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Certain legendary presidents—Theodore Roosevelt, John F. Kennedy, and Franklin D. Roosevelt among them—had the fearless dominance of psychopaths. Presidents whom history remembers as relatively ineffective—Jimmy Carter and Woodrow  Wilson, perhaps—had considerably less of that Right Stuff. So say the authors of a study published in this September’s issue of The Journal of Personality and Social Psychology. The team led by Emory University psychologist Scott Lilienfeld points out that, although psychopathology is a huge risk factor for criminality and violence, certain psychopathic traits are tied to success in politics.

Relying on well-validated psychological and cognitive measurement tools, the researchers asked 121 presidential experts to rate the personality traits and intelligence of the presidents with whom they were most familiar. “Fearless dominance,” a trait commonly observed in psychopaths, proved to correlate with better-rated presidential performance on measures of leadership, persuasiveness, crisis management, and Congressional relations. The performance measures used in this study included a 2009 C-SPAN poll of 62 presidential historians; a 2010 Siena College survey of 238 presidential historians; and a composite measure of presidential greatness derived from the work of UC Davis psychologist Dean Keith Simonton.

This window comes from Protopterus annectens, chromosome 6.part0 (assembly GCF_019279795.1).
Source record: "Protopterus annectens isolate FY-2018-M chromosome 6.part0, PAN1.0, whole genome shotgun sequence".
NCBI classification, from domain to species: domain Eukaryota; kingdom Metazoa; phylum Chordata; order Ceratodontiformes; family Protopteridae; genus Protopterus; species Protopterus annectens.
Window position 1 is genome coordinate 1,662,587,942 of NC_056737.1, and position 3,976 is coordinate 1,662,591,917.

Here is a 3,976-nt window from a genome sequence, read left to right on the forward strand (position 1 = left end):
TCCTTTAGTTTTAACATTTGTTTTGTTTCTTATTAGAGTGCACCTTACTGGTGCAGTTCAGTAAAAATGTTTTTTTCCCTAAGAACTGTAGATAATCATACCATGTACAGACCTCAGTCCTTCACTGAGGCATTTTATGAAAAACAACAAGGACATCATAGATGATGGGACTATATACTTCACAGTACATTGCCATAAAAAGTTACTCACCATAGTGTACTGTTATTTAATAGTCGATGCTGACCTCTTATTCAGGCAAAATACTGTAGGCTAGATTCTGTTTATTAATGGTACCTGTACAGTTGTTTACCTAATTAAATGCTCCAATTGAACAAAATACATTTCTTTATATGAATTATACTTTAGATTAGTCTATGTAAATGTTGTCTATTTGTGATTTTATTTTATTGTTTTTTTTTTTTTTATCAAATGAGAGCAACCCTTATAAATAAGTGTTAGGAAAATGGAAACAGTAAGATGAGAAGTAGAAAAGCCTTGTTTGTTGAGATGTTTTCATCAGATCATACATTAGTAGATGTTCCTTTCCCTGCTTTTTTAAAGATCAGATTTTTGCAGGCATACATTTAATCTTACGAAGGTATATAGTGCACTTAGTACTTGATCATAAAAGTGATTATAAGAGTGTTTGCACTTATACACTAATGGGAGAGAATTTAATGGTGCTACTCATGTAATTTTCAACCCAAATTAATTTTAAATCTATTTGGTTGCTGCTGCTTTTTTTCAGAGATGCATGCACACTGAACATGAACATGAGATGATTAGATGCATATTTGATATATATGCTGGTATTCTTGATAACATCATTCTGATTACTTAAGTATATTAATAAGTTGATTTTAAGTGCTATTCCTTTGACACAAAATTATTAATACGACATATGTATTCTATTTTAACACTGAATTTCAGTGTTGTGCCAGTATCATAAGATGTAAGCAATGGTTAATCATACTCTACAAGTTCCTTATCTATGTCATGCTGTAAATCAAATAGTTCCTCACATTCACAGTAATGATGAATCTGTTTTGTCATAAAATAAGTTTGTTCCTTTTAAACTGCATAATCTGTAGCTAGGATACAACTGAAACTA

The Emory University study points out that Teddy Roosevelt’s, JFK’s, and FDR’s high scores in fearless dominance do not mean that they were psychopaths; nor do the scores suggest that psychopaths in general are good leaders. Fearless dominance is only one of many traits that comprise psychopathy. True psychopaths also exhibit a host of problematic traits like egocentricity, dishonesty, callousness, poor impulse control, and lack of guilt.

That being said, some of those negative traits are evident in the presidential population. Lyndon Johnson, for example, was generally known to play exclusively by his own rules, a characteristic typical of the psychopathic trait called Impulsive Antisociality. It's easy to wonder, then, how Bill Clinton would have scored on risk-taking, given his rash extramarital behavior and his wife’s alleged confirmation that he is "a hard dog to keep on the porch.” But on this question the Emory University study is deliciously silent.

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